Do We Need Men's Lib? Berlin Conference Addresses Male Troubles
Men have issues too, though it's a perspective that is rarely mentioned in the debate over gender equality. Germany's family minister is holding a conference next week on challenges males face -- including the work-family balance and lower life expectancy -- next week in Berlin. Feminists are unlikely to be amused.
Men are taking a greater role in raising their children these days. But do their employers care?
German Family Minister Kristina Schröder has long had something of an adversarial relationship with the country's feminists. Not only has she refused to support hard quotas for women in top management positions, but she also has repeatedly broadsided "early feminism" or "feminists from the last century" for failing to recognize that "partnerships and children produce happiness." For many women's rights veterans, Schröder's book published last spring, in which she essentially declares the dawning of the post-feminist era, was something of a last straw.
"The demands made on men and women in today's society are changing," a Family Ministry spokeswoman told SPIEGEL ONLINE in a statement. "Many men do not want to live like their fathers and grandfathers. In addition to their careers, they want more time for their families. The changes in gender roles that women have experienced have made it necessary to open new perspectives to men outside of traditional roles."
At a time when the gap between men's and women's salaries in Germany are wider than in any other European country -- and when just 2.2 percent of the top leadership positions in the country's top 100 companies were held by women in 2010 -- Schröder's focus on men's issues might seem to be missing the point.
A 'Betrayal' of Women's Rights
Yet there has been a growing focus on issues specific to men in several countries in Europe in recent years. Men in Germany, Austria and Switzerland have all come together in their respective countries in recent years to establish associations focusing on problems facing males and the Austrian Labor Ministry has even created a section devoted specifically to the subject. In 2004, the ministry held the first ever European fatherhood conference.
Schröder herself explained her own focus on men's issues in an open letter published in the daily Frankfurter Allgemeine Zeitung in the spring of 2011. "We have become so used the monopolistic claims of women's rights activists on issues relating to gender equality that the idea of including boys and men to a greater degree in the debate has, in the best case, been ignored and in the worst case been branded as a betrayal of the goals pursued by the women's rights movement."
Yet the combative language Schröder has often used in her confrontations with German feminists, and in that treatise in particular, is the kind of rhetoric that many activists for men's issues would seem eager to avoid.
"I have great respect for the feminist moment," says Thomas Gesterkamp, the author of several books on men's issues, including "The New Fathers between Child and Career." "First and foremost, it is important that the issue is present. The terms of the debate have to change so that one doesn't always equate the pursuit of men's issues with the disadvantaging of women."
So what are those issues? Several men's issues activists speak of the fact that, while the traditional roles of women are changing to include professional careers and liberation from being seen as the primary childcare provider within the family, the discussion has not broadened to relieve men of being seen as the primary breadwinner. That, they say, means that even as men have become more active in their families, there has been no complementary relief at work.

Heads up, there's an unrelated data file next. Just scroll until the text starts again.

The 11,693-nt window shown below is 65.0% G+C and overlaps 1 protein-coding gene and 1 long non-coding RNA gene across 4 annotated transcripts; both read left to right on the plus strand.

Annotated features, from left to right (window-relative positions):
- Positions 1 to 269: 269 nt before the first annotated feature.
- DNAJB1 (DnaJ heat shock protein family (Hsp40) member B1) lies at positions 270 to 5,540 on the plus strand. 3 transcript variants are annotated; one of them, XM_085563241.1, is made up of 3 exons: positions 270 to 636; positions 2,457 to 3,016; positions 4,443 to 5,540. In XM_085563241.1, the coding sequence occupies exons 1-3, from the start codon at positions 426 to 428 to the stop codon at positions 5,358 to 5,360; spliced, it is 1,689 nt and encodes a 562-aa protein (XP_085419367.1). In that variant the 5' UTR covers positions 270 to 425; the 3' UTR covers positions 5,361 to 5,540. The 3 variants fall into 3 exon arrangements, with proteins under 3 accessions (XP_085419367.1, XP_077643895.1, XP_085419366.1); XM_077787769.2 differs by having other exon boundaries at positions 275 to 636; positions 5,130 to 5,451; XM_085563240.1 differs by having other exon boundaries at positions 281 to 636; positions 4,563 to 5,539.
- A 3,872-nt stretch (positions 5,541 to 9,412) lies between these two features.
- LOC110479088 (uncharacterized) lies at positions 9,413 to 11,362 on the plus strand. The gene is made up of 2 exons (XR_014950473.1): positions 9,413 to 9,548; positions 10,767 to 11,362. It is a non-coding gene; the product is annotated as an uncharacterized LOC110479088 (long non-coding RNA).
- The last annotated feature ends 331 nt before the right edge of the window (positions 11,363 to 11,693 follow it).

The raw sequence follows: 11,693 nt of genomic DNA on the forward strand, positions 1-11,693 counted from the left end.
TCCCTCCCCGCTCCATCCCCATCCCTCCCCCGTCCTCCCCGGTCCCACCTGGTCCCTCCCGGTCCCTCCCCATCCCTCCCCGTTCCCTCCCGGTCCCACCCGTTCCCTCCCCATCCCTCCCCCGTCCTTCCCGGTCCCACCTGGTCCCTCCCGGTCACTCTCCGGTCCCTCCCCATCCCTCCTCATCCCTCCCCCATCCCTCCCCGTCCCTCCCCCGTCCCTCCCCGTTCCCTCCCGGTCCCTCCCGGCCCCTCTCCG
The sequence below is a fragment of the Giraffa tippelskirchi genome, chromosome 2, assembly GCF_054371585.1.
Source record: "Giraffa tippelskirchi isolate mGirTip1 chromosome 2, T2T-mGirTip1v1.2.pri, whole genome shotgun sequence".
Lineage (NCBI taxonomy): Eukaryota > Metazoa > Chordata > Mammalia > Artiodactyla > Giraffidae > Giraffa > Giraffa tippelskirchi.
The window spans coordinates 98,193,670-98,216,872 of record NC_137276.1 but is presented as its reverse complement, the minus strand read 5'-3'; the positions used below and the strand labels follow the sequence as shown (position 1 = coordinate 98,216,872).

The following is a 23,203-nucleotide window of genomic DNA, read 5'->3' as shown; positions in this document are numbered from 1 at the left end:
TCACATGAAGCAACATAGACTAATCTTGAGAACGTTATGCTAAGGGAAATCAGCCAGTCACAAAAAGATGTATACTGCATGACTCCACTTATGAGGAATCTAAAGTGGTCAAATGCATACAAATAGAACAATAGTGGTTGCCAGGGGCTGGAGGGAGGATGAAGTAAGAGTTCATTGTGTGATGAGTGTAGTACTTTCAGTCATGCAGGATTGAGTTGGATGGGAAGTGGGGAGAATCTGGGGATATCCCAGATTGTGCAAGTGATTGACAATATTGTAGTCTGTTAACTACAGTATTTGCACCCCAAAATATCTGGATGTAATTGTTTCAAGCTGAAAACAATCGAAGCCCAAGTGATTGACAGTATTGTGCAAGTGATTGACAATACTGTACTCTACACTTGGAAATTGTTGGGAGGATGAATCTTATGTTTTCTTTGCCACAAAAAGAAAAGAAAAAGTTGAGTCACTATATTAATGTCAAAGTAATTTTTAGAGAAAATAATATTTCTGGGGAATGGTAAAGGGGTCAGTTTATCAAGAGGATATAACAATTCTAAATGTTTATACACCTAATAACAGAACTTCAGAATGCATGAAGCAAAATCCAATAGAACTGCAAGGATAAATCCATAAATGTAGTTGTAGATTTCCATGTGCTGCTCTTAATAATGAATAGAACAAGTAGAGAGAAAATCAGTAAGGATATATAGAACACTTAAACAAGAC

Societal Expectations of Men
In some ways, that is not entirely true. Germany in recent years has introduced generous parental leave provisions that allow one parent -- either mother or father -- to take 12 months off from work to care for newborns and couples a total of 14 months, which can be divided as they wish. Other European countries have adopted similar programs.
But, says Markus Theunert, who will be taking part in several events at next week's conference in his role as president of maenner.ch, an organization that unites all men's and father's groups in Switzerland, societal expectations of men remain a hindrance.
"Many men would like to work less than they do," he says. "But because of ongoing societal gender roles, they often don't feel like they have the freedom to do so."
The labor market, though, is not the only area where men feel there are improvements to be made. Life expectancy for men, for example, remains lower than that of women. Yet it is an issue that goes largely ignored, as does the fact that many of the leading causes of death for males, such as heart disease and strokes, can often be linked to stress, men's activists say.
'Not Real Men'
Another significant issue is that of education. Statistics in recent years have shown that boys and young men make up a greater share of lower-tier schools in Germany whereas women are the majority in the college prep high schools, or Gymnasiums. Boys are likewise far more likely to end up in special needs schools.
While next week's conference is not likely to change the situation anytime soon, it does take a step towards the fulfilment of Family Minister Schröder's pledge to focus more attention on issues affecting men and boys beyond merely establishing a German Boys' Day last spring. And the hopes of men's activists are cautious at best.
"We hope that men's issues become more visible," Theunert says. "Traditionally, men don't have issues, and if they do, then they aren't real men. As such, this conference is something of a challenge for men as well."
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